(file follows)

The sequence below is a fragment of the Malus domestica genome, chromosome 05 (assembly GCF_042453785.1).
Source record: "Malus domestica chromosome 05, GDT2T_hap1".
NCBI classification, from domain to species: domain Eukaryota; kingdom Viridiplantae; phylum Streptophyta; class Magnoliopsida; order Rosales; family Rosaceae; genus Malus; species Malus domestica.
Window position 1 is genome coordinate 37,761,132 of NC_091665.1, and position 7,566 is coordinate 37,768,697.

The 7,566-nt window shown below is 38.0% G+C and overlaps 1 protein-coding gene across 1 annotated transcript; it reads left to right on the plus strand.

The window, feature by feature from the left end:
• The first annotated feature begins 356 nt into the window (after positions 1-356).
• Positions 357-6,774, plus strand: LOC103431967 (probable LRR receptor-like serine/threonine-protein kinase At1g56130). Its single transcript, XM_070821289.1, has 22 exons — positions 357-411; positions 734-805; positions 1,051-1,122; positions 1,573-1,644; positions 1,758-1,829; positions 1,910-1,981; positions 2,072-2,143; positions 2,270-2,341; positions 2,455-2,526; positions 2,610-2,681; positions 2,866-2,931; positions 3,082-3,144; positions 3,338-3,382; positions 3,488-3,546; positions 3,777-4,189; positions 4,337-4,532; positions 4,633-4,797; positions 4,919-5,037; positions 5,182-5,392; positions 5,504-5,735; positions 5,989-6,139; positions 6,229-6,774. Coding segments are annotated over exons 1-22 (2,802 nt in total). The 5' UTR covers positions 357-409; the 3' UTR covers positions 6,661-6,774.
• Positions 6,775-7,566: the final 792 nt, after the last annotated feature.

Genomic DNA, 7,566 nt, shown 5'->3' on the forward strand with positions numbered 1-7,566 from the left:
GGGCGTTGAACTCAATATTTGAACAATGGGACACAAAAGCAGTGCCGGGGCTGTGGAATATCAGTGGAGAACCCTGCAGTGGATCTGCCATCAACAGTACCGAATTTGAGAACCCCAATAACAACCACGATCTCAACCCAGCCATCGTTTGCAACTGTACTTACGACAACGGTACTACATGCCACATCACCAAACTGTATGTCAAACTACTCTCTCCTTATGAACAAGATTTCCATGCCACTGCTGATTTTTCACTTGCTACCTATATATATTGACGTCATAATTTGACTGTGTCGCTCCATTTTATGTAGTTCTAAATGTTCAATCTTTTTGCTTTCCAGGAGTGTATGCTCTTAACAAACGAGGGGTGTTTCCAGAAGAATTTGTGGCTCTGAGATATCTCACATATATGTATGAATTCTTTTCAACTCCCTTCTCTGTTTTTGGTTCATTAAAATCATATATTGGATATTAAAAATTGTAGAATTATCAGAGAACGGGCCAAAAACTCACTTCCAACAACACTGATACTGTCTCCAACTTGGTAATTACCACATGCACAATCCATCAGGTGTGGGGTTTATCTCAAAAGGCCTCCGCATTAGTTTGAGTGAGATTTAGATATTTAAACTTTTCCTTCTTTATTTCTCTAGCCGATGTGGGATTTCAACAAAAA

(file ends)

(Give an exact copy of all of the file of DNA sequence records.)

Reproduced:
The sequence below is a fragment of the Malus domestica genome, chromosome 05 (assembly GCF_042453785.1).
Source record: "Malus domestica chromosome 05, GDT2T_hap1".
NCBI classification, from domain to species: domain Eukaryota; kingdom Viridiplantae; phylum Streptophyta; class Magnoliopsida; order Rosales; family Rosaceae; genus Malus; species Malus domestica.
Window position 1 is genome coordinate 37,761,132 of NC_091665.1, and position 7,566 is coordinate 37,768,697.

The 7,566-nt window shown below is 38.0% G+C and overlaps 1 protein-coding gene across 1 annotated transcript; it reads left to right on the plus strand.

The window, feature by feature from the left end:
• The first annotated feature begins 356 nt into the window (after positions 1-356).
• Positions 357-6,774, plus strand: LOC103431967 (probable LRR receptor-like serine/threonine-protein kinase At1g56130). Its single transcript, XM_070821289.1, has 22 exons — positions 357-411; positions 734-805; positions 1,051-1,122; positions 1,573-1,644; positions 1,758-1,829; positions 1,910-1,981; positions 2,072-2,143; positions 2,270-2,341; positions 2,455-2,526; positions 2,610-2,681; positions 2,866-2,931; positions 3,082-3,144; positions 3,338-3,382; positions 3,488-3,546; positions 3,777-4,189; positions 4,337-4,532; positions 4,633-4,797; positions 4,919-5,037; positions 5,182-5,392; positions 5,504-5,735; positions 5,989-6,139; positions 6,229-6,774. Coding segments are annotated over exons 1-22 (2,802 nt in total). The 5' UTR covers positions 357-409; the 3' UTR covers positions 6,661-6,774.
• Positions 6,775-7,566: the final 792 nt, after the last annotated feature.

Genomic DNA, 7,566 nt, shown 5'->3' on the forward strand with positions numbered 1-7,566 from the left:
GGGCGTTGAACTCAATATTTGAACAATGGGACACAAAAGCAGTGCCGGGGCTGTGGAATATCAGTGGAGAACCCTGCAGTGGATCTGCCATCAACAGTACCGAATTTGAGAACCCCAATAACAACCACGATCTCAACCCAGCCATCGTTTGCAACTGTACTTACGACAACGGTACTACATGCCACATCACCAAACTGTATGTCAAACTACTCTCTCCTTATGAACAAGATTTCCATGCCACTGCTGATTTTTCACTTGCTACCTATATATATTGACGTCATAATTTGACTGTGTCGCTCCATTTTATGTAGTTCTAAATGTTCAATCTTTTTGCTTTCCAGGAGTGTATGCTCTTAACAAACGAGGGGTGTTTCCAGAAGAATTTGTGGCTCTGAGATATCTCACATATATGTATGAATTCTTTTCAACTCCCTTCTCTGTTTTTGGTTCATTAAAATCATATATTGGATATTAAAAATTGTAGAATTATCAGAGAACGGGCCAAAAACTCACTTCCAACAACACTGATACTGTCTCCAACTTGGTAATTACCACATGCACAATCCATCAGGTGTGGGGTTTATCTCAAAAGGCCTCCGCATTAGTTTGAGTGAGATTTAGATATTTAAACTTTTCCTTCTTTATTTCTCTAGCCGATGTGGGATTTCAACAAAAA